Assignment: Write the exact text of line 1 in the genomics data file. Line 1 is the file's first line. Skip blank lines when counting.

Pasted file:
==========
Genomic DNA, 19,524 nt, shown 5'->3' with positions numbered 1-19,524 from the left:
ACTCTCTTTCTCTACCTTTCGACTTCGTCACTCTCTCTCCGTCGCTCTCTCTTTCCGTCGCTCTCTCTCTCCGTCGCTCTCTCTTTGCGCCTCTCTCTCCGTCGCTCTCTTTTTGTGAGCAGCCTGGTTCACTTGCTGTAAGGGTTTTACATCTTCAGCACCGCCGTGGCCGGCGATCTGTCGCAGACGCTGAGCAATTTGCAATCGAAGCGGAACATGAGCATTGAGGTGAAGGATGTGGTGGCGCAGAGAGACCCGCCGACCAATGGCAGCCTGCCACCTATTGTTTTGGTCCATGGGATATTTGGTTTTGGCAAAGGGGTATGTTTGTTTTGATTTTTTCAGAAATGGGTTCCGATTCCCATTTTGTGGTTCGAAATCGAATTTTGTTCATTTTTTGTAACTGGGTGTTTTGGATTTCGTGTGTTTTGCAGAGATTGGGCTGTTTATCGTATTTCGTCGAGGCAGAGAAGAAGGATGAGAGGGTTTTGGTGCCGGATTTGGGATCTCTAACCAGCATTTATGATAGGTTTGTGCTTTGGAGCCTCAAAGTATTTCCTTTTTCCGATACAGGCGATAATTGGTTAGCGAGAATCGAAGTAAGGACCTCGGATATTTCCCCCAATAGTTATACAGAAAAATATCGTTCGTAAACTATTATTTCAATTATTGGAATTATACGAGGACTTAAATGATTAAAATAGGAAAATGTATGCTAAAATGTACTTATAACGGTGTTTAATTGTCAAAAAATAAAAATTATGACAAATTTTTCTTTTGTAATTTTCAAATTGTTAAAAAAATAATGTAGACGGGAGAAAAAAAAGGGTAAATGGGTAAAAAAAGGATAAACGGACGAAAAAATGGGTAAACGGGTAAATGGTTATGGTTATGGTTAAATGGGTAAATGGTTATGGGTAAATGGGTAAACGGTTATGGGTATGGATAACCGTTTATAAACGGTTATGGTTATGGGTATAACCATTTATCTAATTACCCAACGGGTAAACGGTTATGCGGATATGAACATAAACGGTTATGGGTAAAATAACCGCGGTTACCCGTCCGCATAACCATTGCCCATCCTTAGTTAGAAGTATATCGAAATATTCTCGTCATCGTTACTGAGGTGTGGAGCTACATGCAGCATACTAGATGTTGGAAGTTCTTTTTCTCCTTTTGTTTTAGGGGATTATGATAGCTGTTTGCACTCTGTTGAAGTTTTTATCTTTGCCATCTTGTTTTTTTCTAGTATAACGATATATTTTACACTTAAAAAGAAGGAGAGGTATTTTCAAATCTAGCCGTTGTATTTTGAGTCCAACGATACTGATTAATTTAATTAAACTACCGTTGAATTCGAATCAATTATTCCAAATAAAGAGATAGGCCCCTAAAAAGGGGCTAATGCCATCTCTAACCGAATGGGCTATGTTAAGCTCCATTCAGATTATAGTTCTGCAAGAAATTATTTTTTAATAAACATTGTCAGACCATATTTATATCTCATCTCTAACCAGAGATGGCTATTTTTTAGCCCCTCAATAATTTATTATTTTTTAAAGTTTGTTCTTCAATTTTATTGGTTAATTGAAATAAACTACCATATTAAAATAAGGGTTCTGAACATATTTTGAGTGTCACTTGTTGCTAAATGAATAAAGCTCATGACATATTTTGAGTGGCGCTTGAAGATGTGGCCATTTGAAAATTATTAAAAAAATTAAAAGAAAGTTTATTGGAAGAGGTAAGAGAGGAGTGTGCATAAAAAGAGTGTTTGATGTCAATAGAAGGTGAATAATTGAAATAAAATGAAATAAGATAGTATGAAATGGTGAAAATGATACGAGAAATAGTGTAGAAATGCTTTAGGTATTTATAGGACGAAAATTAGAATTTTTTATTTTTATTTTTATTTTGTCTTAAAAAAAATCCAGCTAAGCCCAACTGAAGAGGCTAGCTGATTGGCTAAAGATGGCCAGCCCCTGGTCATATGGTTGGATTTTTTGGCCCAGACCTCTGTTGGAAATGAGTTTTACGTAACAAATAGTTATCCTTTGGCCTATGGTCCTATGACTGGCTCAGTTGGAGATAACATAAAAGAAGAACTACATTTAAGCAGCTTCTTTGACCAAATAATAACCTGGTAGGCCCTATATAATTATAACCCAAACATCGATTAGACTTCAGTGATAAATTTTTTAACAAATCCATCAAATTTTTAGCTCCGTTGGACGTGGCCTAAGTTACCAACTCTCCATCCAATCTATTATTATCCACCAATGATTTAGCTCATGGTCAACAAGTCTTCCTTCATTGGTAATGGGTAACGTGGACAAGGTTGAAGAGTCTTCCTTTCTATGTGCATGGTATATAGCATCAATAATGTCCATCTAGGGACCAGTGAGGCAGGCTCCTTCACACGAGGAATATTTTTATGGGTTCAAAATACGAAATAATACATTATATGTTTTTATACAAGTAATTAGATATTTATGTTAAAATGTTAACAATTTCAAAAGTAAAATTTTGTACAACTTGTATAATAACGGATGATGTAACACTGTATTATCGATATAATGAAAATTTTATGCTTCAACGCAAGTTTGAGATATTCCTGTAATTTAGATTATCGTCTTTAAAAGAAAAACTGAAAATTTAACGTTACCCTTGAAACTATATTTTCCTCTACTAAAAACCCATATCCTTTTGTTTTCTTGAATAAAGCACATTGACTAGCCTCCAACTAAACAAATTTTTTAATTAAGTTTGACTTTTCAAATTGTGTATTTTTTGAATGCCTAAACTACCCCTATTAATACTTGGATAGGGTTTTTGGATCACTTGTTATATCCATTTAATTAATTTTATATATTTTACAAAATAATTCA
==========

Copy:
Genomic DNA, 19,524 nt, shown 5'->3' with positions numbered 1-19,524 from the left: